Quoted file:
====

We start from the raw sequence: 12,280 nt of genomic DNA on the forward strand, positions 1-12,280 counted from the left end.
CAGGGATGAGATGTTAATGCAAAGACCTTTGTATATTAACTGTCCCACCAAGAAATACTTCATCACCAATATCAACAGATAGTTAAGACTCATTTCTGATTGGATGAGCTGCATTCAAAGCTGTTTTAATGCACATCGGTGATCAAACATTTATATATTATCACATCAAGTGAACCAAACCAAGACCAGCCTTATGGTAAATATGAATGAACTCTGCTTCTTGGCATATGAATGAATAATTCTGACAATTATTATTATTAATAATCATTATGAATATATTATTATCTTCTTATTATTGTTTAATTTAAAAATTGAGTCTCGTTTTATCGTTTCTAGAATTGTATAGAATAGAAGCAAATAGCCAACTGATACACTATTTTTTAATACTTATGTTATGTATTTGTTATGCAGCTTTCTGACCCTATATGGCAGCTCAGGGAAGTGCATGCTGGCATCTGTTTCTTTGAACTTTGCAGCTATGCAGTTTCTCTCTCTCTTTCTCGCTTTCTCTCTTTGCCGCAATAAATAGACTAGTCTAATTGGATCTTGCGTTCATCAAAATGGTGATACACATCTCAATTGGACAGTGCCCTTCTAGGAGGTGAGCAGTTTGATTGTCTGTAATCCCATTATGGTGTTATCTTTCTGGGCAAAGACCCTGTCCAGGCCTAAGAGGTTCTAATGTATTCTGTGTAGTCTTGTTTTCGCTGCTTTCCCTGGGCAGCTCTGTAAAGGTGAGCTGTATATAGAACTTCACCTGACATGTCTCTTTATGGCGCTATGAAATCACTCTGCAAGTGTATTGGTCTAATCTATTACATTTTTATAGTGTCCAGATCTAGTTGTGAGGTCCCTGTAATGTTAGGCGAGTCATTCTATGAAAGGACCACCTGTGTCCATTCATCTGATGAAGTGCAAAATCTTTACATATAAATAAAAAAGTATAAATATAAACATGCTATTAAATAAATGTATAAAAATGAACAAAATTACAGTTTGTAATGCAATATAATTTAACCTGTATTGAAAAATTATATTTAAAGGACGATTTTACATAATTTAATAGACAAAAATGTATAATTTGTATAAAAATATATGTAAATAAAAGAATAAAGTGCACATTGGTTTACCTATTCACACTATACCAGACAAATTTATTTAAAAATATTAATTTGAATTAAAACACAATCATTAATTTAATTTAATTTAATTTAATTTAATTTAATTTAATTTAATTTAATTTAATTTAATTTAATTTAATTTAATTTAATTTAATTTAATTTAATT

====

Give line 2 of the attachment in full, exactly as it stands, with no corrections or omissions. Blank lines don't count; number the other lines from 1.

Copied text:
CAGGGATGAGATGTTAATGCAAAGACCTTTGTATATTAACTGTCCCACCAAGAAATACTTCATCACCAATATCAACAGATAGTTAAGACTCATTTCTGATTGGATGAGCTGCATTCAAAGCTGTTTTAATGCACATCGGTGATCAAACATTTATATATTATCACATCAAGTGAACCAAACCAAGACCAGCCTTATGGTAAATATGAATGAACTCTGCTTCTTGGCATATGAATGAATAATTCTGACAATTATTATTATTAATAATCATTATGAATATATTATTATCTTCTTATTATTGTTTAATTTAAAAATTGAGTCTCGTTTTATCGTTTCTAGAATTGTATAGAATAGAAGCAAATAGCCAACTGATACACTATTTTTTAATACTTATGTTATGTATTTGTTATGCAGCTTTCTGACCCTATATGGCAGCTCAGGGAAGTGCATGCTGGCATCTGTTTCTTTGAACTTTGCAGCTATGCAGTTTCTCTCTCTCTTTCTCGCTTTCTCTCTTTGCCGCAATAAATAGACTAGTCTAATTGGATCTTGCGTTCATCAAAATGGTGATACACATCTCAATTGGACAGTGCCCTTCTAGGAGGTGAGCAGTTTGATTGTCTGTAATCCCATTATGGTGTTATCTTTCTGGGCAAAGACCCTGTCCAGGCCTAAGAGGTTCTAATGTATTCTGTGTAGTCTTGTTTTCGCTGCTTTCCCTGGGCAGCTCTGTAAAGGTGAGCTGTATATAGAACTTCACCTGACATGTCTCTTTATGGCGCTATGAAATCACTCTGCAAGTGTATTGGTCTAATCTATTACATTTTTATAGTGTCCAGATCTAGTTGTGAGGTCCCTGTAATGTTAGGCGAGTCATTCTATGAAAGGACCACCTGTGTCCATTCATCTGATGAAGTGCAAAATCTTTACATATAAATAAAAAAGTATAAATATAAACATGCTATTAAATAAATGTATAAAAATGAACAAAATTACAGTTTGTAATGCAATATAATTTAACCTGTATTGAAAAATTATATTTAAAGGACGATTTTACATAATTTAATAGACAAAAATGTATAATTTGTATAAAAATATATGTAAATAAAAGAATAAAGTGCACATTGGTTTACCTATTCACACTATACCAGACAAATTTATTTAAAAATATTAATTTGAATTAAAACACAATCATTAATTTAATTTAATTTAATTTAATTTAATTTAATTTAATTTAATTTAATTTAATTTAATTTAATTTAATTTAATTTAATTTAATTTAATTTAATT